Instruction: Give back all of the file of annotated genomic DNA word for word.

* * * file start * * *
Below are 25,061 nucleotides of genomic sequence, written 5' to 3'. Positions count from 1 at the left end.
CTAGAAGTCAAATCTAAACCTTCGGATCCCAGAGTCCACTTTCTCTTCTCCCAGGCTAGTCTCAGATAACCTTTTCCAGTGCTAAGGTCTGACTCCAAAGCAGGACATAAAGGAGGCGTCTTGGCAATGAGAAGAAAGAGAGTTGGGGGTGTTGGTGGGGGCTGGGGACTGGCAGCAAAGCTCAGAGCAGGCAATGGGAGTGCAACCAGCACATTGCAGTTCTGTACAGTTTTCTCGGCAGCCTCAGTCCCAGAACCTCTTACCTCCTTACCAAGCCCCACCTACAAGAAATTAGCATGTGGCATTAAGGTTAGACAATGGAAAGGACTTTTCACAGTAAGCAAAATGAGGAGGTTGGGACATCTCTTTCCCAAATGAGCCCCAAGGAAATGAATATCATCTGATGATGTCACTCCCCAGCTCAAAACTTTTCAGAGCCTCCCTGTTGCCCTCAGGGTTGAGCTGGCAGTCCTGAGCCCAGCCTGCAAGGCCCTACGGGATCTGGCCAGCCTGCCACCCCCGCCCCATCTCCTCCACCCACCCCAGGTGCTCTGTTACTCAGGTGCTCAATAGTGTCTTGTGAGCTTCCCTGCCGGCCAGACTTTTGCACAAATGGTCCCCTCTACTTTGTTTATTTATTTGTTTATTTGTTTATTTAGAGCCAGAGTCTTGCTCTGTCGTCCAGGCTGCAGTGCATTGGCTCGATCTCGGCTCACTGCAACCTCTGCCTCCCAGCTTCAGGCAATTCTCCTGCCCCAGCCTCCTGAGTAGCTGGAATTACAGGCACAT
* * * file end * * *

Below are 25,061 nucleotides of genomic sequence, written 5' to 3'. Positions count from 1 at the left end.
CTAGAAGTCAAATCTAAACCTTCGGATCCCAGAGTCCACTTTCTCTTCTCCCAGGCTAGTCTCAGATAACCTTTTCCAGTGCTAAGGTCTGACTCCAAAGCAGGACATAAAGGAGGCGTCTTGGCAATGAGAAGAAAGAGAGTTGGGGGTGTTGGTGGGGGCTGGGGACTGGCAGCAAAGCTCAGAGCAGGCAATGGGAGTGCAACCAGCACATTGCAGTTCTGTACAGTTTTCTCGGCAGCCTCAGTCCCAGAACCTCTTACCTCCTTACCAAGCCCCACCTACAAGAAATTAGCATGTGGCATTAAGGTTAGACAATGGAAAGGACTTTTCACAGTAAGCAAAATGAGGAGGTTGGGACATCTCTTTCCCAAATGAGCCCCAAGGAAATGAATATCATCTGATGATGTCACTCCCCAGCTCAAAACTTTTCAGAGCCTCCCTGTTGCCCTCAGGGTTGAGCTGGCAGTCCTGAGCCCAGCCTGCAAGGCCCTACGGGATCTGGCCAGCCTGCCACCCCCGCCCCATCTCCTCCACCCACCCCAGGTGCTCTGTTACTCAGGTGCTCAATAGTGTCTTGTGAGCTTCCCTGCCGGCCAGACTTTTGCACAAATGGTCCCCTCTACTTTGTTTATTTATTTGTTTATTTGTTTATTTAGAGCCAGAGTCTTGCTCTGTCGTCCAGGCTGCAGTGCATTGGCTCGATCTCGGCTCACTGCAACCTCTGCCTCCCAGCTTCAGGCAATTCTCCTGCCCCAGCCTCCTGAGTAGCTGGAATTACAGGCACAT